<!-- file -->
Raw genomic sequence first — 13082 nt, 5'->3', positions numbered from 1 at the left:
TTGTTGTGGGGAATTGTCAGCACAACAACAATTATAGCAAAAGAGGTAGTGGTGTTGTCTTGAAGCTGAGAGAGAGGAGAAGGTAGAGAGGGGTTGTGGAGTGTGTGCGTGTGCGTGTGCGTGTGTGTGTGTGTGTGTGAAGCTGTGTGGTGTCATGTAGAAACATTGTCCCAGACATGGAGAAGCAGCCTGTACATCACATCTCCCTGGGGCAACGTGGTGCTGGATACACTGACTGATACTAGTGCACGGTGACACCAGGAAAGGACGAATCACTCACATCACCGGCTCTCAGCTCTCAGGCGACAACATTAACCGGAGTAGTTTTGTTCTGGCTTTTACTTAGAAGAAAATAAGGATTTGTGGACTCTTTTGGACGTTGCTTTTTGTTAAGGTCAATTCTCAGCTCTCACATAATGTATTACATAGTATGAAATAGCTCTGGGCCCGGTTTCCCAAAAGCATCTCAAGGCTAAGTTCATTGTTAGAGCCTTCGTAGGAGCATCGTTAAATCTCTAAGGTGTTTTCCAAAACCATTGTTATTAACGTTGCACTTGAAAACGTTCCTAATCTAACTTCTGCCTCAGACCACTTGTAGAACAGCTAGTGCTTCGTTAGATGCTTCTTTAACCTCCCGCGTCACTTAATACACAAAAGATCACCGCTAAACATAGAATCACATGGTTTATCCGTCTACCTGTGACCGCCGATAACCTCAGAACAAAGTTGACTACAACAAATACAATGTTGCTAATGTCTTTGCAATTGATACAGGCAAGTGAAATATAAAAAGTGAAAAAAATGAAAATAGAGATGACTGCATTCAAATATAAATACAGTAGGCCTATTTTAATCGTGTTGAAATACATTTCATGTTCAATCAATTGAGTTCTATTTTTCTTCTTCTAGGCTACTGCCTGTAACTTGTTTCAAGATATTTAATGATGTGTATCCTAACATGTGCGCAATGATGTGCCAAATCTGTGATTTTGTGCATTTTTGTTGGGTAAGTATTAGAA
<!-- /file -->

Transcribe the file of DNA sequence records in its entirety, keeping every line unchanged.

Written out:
Raw genomic sequence first — 13082 nt, 5'->3', positions numbered from 1 at the left:
TTGTTGTGGGGAATTGTCAGCACAACAACAATTATAGCAAAAGAGGTAGTGGTGTTGTCTTGAAGCTGAGAGAGAGGAGAAGGTAGAGAGGGGTTGTGGAGTGTGTGCGTGTGCGTGTGCGTGTGTGTGTGTGTGTGTGAAGCTGTGTGGTGTCATGTAGAAACATTGTCCCAGACATGGAGAAGCAGCCTGTACATCACATCTCCCTGGGGCAACGTGGTGCTGGATACACTGACTGATACTAGTGCACGGTGACACCAGGAAAGGACGAATCACTCACATCACCGGCTCTCAGCTCTCAGGCGACAACATTAACCGGAGTAGTTTTGTTCTGGCTTTTACTTAGAAGAAAATAAGGATTTGTGGACTCTTTTGGACGTTGCTTTTTGTTAAGGTCAATTCTCAGCTCTCACATAATGTATTACATAGTATGAAATAGCTCTGGGCCCGGTTTCCCAAAAGCATCTCAAGGCTAAGTTCATTGTTAGAGCCTTCGTAGGAGCATCGTTAAATCTCTAAGGTGTTTTCCAAAACCATTGTTATTAACGTTGCACTTGAAAACGTTCCTAATCTAACTTCTGCCTCAGACCACTTGTAGAACAGCTAGTGCTTCGTTAGATGCTTCTTTAACCTCCCGCGTCACTTAATACACAAAAGATCACCGCTAAACATAGAATCACATGGTTTATCCGTCTACCTGTGACCGCCGATAACCTCAGAACAAAGTTGACTACAACAAATACAATGTTGCTAATGTCTTTGCAATTGATACAGGCAAGTGAAATATAAAAAGTGAAAAAAATGAAAATAGAGATGACTGCATTCAAATATAAATACAGTAGGCCTATTTTAATCGTGTTGAAATACATTTCATGTTCAATCAATTGAGTTCTATTTTTCTTCTTCTAGGCTACTGCCTGTAACTTGTTTCAAGATATTTAATGATGTGTATCCTAACATGTGCGCAATGATGTGCCAAATCTGTGATTTTGTGCATTTTTGTTGGGTAAGTATTAGAA